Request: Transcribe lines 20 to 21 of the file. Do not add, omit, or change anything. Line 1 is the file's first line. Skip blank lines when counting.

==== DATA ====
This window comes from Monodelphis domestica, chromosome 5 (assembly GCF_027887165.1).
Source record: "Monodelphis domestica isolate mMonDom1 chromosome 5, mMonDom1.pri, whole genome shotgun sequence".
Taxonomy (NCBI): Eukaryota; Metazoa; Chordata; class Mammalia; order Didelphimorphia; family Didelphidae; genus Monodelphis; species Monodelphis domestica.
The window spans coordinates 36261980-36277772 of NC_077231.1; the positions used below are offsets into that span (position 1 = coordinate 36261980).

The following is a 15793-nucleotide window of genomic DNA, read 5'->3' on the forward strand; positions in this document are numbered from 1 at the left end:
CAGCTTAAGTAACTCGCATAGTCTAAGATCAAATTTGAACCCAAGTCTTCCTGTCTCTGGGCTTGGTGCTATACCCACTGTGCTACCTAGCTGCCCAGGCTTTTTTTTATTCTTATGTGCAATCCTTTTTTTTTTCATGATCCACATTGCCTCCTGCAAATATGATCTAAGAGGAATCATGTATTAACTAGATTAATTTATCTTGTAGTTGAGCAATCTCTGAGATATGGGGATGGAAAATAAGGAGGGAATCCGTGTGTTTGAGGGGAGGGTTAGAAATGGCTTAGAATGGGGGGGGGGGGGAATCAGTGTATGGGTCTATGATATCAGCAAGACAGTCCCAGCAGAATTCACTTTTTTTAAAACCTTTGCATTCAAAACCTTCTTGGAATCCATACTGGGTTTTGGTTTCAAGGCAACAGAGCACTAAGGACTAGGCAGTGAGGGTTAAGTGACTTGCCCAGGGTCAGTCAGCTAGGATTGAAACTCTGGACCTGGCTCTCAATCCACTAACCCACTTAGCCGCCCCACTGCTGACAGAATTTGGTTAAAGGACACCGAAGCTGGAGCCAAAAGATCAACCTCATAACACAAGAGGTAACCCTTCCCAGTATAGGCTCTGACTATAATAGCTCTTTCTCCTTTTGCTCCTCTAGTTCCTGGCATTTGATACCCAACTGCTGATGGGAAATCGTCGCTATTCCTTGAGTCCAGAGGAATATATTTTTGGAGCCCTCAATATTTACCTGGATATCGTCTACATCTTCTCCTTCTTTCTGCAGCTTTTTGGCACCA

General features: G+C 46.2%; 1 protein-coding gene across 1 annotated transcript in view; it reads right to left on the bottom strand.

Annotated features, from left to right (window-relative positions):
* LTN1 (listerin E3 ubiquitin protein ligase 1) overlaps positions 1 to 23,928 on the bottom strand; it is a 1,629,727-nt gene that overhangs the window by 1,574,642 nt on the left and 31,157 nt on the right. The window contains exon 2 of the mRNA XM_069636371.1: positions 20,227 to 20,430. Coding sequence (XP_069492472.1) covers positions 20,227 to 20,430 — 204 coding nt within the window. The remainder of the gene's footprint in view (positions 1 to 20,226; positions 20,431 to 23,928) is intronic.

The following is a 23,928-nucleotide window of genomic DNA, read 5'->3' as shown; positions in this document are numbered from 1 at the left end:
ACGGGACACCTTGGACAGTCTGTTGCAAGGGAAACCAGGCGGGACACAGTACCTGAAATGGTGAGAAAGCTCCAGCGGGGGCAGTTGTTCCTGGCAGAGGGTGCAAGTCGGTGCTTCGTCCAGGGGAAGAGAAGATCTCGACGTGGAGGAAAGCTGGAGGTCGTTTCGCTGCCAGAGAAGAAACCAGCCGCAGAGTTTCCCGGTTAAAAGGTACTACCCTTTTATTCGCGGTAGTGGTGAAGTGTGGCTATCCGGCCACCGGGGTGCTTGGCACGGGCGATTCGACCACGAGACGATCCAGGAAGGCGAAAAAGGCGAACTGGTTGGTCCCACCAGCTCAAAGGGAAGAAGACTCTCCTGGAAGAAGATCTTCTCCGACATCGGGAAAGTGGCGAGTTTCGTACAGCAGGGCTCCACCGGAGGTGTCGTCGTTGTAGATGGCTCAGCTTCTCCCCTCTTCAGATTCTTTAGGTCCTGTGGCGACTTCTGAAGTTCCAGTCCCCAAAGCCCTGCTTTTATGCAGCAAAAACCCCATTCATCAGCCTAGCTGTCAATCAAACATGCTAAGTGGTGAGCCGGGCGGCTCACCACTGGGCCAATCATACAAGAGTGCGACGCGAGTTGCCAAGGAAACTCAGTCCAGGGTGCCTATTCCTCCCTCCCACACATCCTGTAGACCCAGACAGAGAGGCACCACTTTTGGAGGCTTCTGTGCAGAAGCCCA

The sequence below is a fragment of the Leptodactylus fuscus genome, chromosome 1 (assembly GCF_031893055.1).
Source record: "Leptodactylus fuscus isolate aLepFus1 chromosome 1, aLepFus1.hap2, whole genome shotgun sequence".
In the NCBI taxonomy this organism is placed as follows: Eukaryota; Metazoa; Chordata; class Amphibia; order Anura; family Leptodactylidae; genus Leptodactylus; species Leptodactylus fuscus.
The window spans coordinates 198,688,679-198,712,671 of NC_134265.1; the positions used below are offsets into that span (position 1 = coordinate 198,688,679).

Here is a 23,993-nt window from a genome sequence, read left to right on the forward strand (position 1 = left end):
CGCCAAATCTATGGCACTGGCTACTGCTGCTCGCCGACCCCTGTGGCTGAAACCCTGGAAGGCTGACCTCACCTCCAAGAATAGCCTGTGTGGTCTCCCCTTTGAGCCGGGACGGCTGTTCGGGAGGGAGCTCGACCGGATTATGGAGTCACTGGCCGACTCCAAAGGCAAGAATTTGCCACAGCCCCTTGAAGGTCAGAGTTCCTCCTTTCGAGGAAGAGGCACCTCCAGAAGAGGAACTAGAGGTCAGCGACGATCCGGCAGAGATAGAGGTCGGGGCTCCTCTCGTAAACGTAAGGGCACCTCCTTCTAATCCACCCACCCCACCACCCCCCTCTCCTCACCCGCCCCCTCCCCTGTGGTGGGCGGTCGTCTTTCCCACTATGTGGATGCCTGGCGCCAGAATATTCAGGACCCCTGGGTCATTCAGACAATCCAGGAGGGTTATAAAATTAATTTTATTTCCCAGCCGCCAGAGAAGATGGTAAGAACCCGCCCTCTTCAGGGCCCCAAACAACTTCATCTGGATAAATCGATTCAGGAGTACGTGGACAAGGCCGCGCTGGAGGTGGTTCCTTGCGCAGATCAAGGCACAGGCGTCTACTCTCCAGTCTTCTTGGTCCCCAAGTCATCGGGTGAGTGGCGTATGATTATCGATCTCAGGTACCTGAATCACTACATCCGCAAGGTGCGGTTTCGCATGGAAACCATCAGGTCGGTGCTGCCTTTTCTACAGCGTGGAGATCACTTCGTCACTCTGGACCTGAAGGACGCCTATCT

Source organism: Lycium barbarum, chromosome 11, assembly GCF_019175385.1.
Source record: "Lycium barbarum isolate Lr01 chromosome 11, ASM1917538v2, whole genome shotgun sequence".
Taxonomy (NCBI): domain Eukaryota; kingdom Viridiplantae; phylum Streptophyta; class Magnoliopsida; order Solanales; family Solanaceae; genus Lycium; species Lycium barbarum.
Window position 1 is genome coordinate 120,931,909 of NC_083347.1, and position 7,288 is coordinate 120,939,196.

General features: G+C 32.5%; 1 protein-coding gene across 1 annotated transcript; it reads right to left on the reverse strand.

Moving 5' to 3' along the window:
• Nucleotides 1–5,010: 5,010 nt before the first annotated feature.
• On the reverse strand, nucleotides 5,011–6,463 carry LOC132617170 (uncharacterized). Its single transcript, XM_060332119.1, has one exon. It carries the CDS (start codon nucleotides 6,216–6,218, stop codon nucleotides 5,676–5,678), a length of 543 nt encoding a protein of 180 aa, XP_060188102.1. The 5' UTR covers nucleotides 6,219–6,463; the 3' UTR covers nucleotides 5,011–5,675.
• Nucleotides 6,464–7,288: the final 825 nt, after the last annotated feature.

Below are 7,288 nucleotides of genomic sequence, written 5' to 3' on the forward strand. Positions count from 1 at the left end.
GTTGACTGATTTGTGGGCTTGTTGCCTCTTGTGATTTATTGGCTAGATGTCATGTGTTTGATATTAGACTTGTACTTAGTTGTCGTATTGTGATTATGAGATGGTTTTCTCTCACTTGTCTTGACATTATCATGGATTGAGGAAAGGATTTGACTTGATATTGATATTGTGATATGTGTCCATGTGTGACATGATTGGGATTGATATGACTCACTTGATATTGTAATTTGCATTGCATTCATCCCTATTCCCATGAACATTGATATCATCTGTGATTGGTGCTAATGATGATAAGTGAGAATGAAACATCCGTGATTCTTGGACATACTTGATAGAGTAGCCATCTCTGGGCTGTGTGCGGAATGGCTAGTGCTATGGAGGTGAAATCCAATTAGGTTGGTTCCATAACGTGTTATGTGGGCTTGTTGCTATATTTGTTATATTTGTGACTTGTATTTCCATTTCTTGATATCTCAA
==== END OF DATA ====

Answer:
Taxonomy (NCBI): domain Eukaryota; kingdom Viridiplantae; phylum Streptophyta; class Magnoliopsida; order Solanales; family Solanaceae; genus Lycium; species Lycium barbarum.
Window position 1 is genome coordinate 120,931,909 of NC_083347.1, and position 7,288 is coordinate 120,939,196.